Abstract: Cervical mucus glycoproteins (mucins) were extracted by using slow stirring in 6M-guanidinium chloride supplemented with proteinase inhibitors. Subsequent purification was achieved by isopycnic density-gradient centrifugation in CsCl/guanidinium chloride. The whole mucins (Mr 10 × 106 – 15 × 106 ) were degraded into ‘subunits’ (Mr 2 × 106 – 3 × 106 ) by reduction. Trypsin digestion of subunits afforded glycopeptides (‘T-domains’) with Mr 0.4 × 106 . The relationship between the intrinsic viscosity and Mr for the whole mucins and the fragments suggests that cervical mucins are linear flexible macromolecules. This view is…supported by hydrodynamic data.
Abstract: Mucin glycoproteins are known to be the principal determinants of epithelial mucus rheology and hence of mucociliary transport rates. We are studying the structure of such glycoproteins using a model mucin purified from canine tracheal pouch secretions. Of particular interest is the effect on mucin structure of increased Ca++ such as occurs in certain disease states. Quasielastic laser light scattering was used to study the effect of Ca++ on the hydrodynamic radius of the mucin molecules. Scattering data from 0.3 mg/ml mucin solutions in physiological phosphate buffer containing 0,5 × 10−5 M, and 5 × 10−4…M Ca++ were analyzed to obtain an average translational diffusion coefficient and the distribution of molecular radii for the dispersion. The effect of Ca++ was to decrease the average Stokes radius. The light scattering results are supported by rheologic measures of mucin gel viscoelasticity.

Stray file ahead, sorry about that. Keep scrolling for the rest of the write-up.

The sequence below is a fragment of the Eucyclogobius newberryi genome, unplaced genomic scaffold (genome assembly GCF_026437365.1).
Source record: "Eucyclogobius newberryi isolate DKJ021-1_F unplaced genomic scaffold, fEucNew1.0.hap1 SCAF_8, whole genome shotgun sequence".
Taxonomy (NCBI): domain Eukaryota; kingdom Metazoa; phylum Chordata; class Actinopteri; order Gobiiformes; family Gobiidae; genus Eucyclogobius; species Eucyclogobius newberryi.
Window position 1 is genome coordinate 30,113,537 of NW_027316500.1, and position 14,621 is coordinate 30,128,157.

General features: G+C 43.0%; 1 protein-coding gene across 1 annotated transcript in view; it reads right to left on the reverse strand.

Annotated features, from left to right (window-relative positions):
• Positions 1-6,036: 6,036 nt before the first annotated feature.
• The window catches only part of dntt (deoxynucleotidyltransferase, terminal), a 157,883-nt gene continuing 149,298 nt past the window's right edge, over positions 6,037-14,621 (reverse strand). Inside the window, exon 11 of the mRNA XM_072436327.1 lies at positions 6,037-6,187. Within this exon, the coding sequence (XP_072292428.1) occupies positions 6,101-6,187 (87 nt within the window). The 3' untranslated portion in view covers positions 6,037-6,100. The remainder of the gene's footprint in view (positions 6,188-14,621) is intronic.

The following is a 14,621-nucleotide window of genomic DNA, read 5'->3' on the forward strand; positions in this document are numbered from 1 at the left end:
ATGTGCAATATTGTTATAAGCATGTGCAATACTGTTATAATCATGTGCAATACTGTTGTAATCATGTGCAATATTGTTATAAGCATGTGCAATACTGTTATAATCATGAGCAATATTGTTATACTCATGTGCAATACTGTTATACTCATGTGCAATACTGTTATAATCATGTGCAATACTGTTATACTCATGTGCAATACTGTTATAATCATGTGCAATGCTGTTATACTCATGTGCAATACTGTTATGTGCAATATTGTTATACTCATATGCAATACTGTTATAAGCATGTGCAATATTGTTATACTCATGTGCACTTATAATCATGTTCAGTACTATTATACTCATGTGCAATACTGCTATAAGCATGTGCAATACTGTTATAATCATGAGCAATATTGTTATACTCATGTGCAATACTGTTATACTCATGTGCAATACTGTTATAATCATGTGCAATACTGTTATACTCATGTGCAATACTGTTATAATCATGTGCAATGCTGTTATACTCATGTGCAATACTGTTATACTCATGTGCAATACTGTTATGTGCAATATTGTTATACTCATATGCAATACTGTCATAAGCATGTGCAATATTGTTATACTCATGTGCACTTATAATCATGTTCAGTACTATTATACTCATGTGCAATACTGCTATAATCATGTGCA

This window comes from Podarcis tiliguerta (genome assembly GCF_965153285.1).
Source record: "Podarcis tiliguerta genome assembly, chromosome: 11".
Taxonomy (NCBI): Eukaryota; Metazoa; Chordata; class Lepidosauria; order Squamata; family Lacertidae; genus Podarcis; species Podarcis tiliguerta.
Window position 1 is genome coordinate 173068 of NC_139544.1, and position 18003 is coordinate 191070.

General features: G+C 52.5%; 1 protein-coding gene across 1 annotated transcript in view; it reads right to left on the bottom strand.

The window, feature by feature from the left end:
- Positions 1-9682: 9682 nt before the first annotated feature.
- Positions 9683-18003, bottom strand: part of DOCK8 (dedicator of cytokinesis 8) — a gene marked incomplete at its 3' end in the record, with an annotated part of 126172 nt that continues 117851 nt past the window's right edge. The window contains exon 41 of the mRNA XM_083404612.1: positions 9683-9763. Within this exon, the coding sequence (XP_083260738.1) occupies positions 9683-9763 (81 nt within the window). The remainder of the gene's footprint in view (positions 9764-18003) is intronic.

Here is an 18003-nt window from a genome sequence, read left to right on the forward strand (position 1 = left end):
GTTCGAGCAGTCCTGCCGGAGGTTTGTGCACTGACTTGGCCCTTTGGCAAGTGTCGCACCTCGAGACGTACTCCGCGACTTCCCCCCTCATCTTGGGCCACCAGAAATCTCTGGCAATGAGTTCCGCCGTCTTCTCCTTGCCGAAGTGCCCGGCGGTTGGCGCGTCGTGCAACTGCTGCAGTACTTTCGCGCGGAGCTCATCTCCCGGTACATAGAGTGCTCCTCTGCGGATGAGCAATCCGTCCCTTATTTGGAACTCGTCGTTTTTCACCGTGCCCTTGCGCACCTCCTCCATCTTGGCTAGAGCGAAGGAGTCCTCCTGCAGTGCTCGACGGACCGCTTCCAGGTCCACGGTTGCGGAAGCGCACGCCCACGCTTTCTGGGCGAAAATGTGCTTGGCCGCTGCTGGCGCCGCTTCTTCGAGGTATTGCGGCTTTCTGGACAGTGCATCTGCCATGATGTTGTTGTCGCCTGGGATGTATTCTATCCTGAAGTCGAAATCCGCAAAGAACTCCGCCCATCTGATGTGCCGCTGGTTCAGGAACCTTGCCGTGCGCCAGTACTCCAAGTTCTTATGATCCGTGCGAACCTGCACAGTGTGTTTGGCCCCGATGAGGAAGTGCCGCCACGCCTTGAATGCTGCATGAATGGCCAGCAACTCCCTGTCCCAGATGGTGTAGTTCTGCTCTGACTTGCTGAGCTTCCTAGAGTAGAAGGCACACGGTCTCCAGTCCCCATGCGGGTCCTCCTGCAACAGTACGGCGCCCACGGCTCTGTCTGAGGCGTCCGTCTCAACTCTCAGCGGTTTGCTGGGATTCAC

Abstract: The effects of mono-, di- and trivalent ions on the rheological properties of a purified mucus glycoprotein gel have been investigated. Monovalent ions increased the fluidity of the gels in a concentration dependent manner. The effect of calcium was pH dependent; at neutral pH values this ion produced a maximum in the gel viscoelasticity at a concentration of 0.5 mM, whilst at pH 5.0 the increase in viscoelasticity was sustained up to 3.0 mM. The same concentrations of copper (II) at pH 5.0 had a similar but greater effect on the viscoelasticity. Al3+ at pH 3.0 increased the viscoelastic…moduli throughout the range studied (0.1–2.0 mM), whereas iron made the gels more fluid at low concentrations, but increased the viscoelasticity to above control values at a concentration of 2.0 mM.